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Legislative Update with Jay Kruse
Story ID:8404  
Date Posted:  June 13, 2017


by Jay Kruse, VP of Government Affairs

Both the House and Senate are back in session this week, following the most significant week we have experienced under the Trump administration for our Campaign For Common-Sense Regulation. I am in D.C. this week to help keep the regulatory relief ball rolling by meeting with some of our congressional delegation as well as other credit union professionals to continue building on our legislative agenda.
My hotel is only a few blocks down from the White House, so I made a quick visit last evening. It was a beautiful but humid night in our nation’s capital, and I caught this moment in the photos below.
 
 

Last week, the House was able to pass the CHOICE Act with a partisan vote of 233-186. We acknowledge that this legislation is not perfect; however, it is a big first step toward meaningful regulatory relief for credit unions and other community financial institutions. As the bill heads to the Senate, CUNA and the leagues will remain active and committed to producing legislation that ends the one-size-fits all regulatory climate.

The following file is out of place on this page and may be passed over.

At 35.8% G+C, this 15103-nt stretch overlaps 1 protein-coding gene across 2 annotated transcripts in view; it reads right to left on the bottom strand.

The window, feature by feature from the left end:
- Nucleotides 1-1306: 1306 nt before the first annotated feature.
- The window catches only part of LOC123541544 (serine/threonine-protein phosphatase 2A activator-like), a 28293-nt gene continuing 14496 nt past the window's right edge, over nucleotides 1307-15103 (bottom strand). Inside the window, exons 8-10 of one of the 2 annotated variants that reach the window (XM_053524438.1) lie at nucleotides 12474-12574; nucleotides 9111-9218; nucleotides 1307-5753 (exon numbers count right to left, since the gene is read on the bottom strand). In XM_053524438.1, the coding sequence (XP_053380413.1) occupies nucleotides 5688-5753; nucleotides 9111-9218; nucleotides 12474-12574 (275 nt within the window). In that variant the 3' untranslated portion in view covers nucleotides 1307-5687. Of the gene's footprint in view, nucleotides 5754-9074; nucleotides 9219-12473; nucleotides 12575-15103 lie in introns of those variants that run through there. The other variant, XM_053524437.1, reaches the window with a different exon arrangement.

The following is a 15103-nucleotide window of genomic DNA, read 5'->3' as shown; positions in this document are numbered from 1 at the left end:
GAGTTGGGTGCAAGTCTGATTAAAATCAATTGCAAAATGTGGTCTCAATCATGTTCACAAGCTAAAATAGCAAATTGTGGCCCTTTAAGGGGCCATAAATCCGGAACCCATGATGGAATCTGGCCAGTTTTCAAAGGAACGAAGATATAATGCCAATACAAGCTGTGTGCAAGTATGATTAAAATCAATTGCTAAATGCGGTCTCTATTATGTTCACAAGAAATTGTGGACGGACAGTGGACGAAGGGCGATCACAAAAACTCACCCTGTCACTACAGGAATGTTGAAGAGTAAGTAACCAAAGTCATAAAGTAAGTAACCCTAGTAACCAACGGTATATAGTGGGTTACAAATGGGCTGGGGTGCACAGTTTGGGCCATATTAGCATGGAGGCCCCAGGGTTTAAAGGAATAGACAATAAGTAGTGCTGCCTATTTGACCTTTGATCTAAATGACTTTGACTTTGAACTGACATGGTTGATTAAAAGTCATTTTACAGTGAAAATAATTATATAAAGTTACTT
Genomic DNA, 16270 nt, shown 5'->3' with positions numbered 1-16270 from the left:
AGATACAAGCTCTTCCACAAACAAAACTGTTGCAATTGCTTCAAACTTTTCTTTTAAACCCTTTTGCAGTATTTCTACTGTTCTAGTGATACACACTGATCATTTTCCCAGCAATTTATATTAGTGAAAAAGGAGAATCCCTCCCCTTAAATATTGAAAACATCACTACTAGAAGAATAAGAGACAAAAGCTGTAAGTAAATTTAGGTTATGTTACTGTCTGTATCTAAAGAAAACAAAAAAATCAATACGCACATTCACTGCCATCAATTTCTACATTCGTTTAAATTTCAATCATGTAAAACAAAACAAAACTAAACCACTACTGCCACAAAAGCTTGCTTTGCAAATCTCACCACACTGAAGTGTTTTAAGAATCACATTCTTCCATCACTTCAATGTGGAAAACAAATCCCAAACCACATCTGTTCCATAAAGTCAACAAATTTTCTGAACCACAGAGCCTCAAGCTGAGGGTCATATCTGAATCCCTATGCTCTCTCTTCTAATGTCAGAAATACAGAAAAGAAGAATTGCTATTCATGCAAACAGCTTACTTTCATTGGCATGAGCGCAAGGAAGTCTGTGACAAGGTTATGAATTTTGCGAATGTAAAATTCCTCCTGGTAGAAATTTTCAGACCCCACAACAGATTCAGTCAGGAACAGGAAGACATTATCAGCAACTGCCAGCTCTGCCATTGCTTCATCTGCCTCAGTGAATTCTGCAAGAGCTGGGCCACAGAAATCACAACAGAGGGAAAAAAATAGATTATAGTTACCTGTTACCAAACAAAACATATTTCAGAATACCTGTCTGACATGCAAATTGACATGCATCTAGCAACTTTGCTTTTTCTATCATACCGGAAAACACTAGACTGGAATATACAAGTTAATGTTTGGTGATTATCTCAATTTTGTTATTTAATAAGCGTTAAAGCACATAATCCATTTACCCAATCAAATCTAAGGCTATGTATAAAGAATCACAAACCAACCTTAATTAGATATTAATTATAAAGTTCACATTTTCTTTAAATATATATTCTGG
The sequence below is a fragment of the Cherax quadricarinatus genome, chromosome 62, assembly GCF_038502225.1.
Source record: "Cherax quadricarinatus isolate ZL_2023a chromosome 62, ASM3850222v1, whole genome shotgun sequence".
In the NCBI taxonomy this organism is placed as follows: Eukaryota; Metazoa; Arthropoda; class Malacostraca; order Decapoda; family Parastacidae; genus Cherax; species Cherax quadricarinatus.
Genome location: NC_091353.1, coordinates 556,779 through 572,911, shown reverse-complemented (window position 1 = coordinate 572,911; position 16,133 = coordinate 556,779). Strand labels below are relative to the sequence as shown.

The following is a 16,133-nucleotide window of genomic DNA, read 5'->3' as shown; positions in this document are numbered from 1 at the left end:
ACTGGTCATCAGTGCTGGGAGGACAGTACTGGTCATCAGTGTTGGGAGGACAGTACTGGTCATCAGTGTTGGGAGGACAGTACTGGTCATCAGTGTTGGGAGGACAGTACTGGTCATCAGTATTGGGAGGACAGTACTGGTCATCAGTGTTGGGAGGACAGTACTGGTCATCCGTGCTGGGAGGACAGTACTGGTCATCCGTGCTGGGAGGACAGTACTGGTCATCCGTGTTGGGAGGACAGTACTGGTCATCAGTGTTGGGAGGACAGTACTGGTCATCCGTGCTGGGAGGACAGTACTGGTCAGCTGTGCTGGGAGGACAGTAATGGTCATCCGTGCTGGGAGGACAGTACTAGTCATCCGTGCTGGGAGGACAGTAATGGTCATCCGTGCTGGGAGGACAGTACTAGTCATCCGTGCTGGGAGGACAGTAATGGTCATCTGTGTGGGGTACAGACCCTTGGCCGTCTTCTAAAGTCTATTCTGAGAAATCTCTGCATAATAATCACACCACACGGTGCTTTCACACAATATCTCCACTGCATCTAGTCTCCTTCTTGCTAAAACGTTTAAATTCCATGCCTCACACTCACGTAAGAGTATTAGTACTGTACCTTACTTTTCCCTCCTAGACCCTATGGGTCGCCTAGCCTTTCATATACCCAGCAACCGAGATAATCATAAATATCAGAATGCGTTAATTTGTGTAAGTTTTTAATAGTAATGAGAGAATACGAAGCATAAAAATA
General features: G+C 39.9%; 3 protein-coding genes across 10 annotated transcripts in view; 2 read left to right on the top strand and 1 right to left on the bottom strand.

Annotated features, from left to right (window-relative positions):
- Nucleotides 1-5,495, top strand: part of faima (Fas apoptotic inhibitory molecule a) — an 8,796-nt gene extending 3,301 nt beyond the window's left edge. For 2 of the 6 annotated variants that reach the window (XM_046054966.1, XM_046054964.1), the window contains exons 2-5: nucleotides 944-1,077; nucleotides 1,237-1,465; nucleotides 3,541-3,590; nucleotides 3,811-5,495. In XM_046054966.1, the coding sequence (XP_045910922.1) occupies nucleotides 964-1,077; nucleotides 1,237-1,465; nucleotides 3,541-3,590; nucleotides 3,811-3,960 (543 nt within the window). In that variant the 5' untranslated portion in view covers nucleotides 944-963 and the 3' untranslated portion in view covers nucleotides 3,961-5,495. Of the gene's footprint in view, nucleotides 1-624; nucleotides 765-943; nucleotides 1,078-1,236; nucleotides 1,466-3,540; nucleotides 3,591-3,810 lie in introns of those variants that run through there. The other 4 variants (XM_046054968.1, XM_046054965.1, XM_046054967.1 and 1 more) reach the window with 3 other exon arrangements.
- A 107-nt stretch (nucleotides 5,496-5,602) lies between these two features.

The Senate Banking Committee held a hearing last week entitled “Fostering Economic Growth: the Role of Financial Institutions in Local Communities,” and CUNA’s witness Dallas Bergl did a great job of emphasizing the importance of credit unions to their communities and how burdensome regulations are affecting their ability to effectively serve members. During the hearing, many Senators discussed the current regulatory environment credit unions and community financial institutions are facing and most agreed that credit unions were not the ones who caused the 2008 financial crisis and should not be paying the price for Wall Street.

Our own South Dakota Senator, Mike Rounds, introduced a CUNA-supported bill last week that would provide credit unions regulatory relief related to the Home Mortgage Disclosure Act (HMDA). Specifically, the bill would raise the threshold required for HMDA reporting to 500 closed-end mortgages or open-end lines of credit in the each of the past 2 calendar years. Credit unions below the threshold would be exempt from the reporting requirements. The legislation is also cosponsored by North Dakota Senators John Hoeven and Heidi Heitkamp.  We thank our Dakota congressional delegation for making credit union regulatory relief a top priority!

If you have questions, concerns, or feedback regarding these or any other advocacy issues, please do not hesitate to contact me. Have a great week!